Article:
Rabbi Yehoshua Alt
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Rabbi Alt merited to learn under the tutelage of R’ Mordechai Friedlander Ztz”l for close to five years. He received Semicha from R’ Zalman Nechemia Goldberg. Rabbi Alt has written on numerous topics for various websites and publications and is the author of the Sefer, Fascinating Insights: Torah Perspectives On Unique Topics. His writings inspire people across the spectrum of Jewish observance to live with the vibrancy and beauty of Torah. He lives with his wife and family in a suburb of Yerushalayim where he studies, writes and teaches. The author is passionate about teaching Jews of all levels of observance.
It has been said that one can fulfill תלמודו בידו with the Torah he types with his fingers on the computer. Much Torah has spread with the advent of the computer. In this light, a Chassid explained המלמד תורה בכל כלי שיר, who teaches Torah accompanied by every sort of instrument, as Torah can be taught in many more ways today due to technology. There are recordings of thousands of great Shiurim. One can access tons of Torah literature and Sefarim that can be hard to find. One can have a Chavrusa in a different country not only by phone but even on the computer, with actually seeing him! Much Torah has been learned during this period of the coronavirus because of technology that wouldn’t have happened otherwise.
Although since the 1960’s, R’ Dovid Kviat’s (1920-2009) hands would shake, he overcame this physical impediment and continued to write his chiddushim. However, soon very few were able to decipher his handwriting, and therefore others were unable to type them up. Undeterred, R’ Kviat was able to locate someone in Yerushalayim who could still read his writing. However, a few years before he died, R’ Kviat’s handwriting deteriorated further. Now, no one could decipher his handwriting—not even R’ Kviat himself. Undaunted, he continued to write, because writing helped him crystallize his Torah thoughts. It helped him further his understanding of the sugya. Then someone suggested that he learn how to type on a computer. His initial reaction was that he was too old to learn a skill. He was almost eighty and the shaking in his hands was significant, in addition to his eyesight being poor. Nevertheless, he tried and in a matter of days, he was typing a few thousand words a day. A few months and a few Seforim later, he called the person who taught him how to type and said, “I want a laptop!”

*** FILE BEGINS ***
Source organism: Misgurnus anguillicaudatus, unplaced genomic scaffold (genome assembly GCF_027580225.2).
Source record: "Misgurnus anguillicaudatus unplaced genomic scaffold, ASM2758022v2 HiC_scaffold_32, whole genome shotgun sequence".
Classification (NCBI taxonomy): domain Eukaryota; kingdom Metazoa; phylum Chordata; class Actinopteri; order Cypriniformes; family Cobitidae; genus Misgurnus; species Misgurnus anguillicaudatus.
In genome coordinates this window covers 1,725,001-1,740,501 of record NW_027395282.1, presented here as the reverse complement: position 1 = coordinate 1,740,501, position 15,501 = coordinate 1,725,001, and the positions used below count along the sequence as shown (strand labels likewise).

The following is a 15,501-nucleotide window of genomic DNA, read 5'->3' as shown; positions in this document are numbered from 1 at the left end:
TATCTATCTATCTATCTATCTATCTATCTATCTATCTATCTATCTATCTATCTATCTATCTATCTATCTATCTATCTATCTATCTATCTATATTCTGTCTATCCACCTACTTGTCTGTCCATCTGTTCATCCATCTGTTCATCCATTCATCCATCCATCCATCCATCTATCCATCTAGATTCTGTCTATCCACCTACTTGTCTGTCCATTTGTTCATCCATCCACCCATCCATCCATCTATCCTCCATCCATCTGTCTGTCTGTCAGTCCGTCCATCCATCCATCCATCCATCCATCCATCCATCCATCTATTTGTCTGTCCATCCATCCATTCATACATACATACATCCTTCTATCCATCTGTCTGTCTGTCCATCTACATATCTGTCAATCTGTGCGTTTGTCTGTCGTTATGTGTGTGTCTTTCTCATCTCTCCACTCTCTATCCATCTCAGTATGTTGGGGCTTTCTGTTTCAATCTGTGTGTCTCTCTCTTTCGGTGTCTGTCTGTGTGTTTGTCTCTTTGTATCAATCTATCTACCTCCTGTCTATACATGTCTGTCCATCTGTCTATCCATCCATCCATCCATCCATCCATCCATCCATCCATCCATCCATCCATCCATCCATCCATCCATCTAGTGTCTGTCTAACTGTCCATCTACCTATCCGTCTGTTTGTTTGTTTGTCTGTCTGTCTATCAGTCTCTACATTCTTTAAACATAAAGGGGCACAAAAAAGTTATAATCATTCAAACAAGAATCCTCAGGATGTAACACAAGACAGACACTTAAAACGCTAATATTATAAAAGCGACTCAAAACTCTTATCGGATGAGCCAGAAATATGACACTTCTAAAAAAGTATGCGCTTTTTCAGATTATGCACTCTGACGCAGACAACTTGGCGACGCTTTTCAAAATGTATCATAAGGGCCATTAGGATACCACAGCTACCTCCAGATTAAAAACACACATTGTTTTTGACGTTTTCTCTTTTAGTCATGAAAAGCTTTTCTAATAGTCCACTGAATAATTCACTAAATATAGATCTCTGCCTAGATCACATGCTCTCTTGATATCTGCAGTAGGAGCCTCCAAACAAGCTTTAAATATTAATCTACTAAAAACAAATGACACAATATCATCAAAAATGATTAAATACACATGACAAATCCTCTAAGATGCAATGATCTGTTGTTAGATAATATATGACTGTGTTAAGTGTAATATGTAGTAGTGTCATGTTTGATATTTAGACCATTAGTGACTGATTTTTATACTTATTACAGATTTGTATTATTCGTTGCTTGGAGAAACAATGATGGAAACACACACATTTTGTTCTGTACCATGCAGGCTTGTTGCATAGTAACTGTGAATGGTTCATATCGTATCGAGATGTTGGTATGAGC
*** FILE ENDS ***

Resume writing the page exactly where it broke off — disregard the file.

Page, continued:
Baba Basra 10b. Literally, this means his learning is in his hand, meaning he remembers what he learned. The Maharsha (s.v. שהיו) interprets תלמודו בידו as referring to the original insights and explanations a Torah scholar commits to writing, as that is תלמודו בידו—Torah that was penned by his hand.
 In the Hoshanos we say on Hoshana Rabba in the paragraph למען תמים.
 He was a Rosh Yeshiva in the Mirrer Yeshiva in Brooklyn and the Rabbi of the Agudas Yisrael Synagogue of 18th Avenue. He survived the hands of the Nazis by fleeing with the entire Yeshiva through Siberia to Kobe, Japan, through the efforts of Chiune Sugihara, and on to Shanghai, China. His father was R’ Avraham Eliezer Kviat, a student of both the Slabodka Yeshiva and the Novadok Yeshiva in Europe, although he was a Slonimer Chassid. The Kviat family was extremely poor as were most residents of Białystok at the time. We know that on Friday nights if one doesn’t have wine, Kiddush is to be recited over bread. R’ Dovid Kviat vividly recalled how his father would only make wine once per year out of raisins so that they would have the four cups for Pesach. At the age of three, R’ Dovid’s mother died. His two older brothers continued after Mesivta in the Slonimer Yeshiva called Toras Chessed. For some reason, R’ Dovid chose to go to the Mir—a Lithuanian Yeshiva—instead of the Slonimer Yeshiva. R’ Dovid Kviat is most famous for his works on Gemara entitled Sukkas Dovid.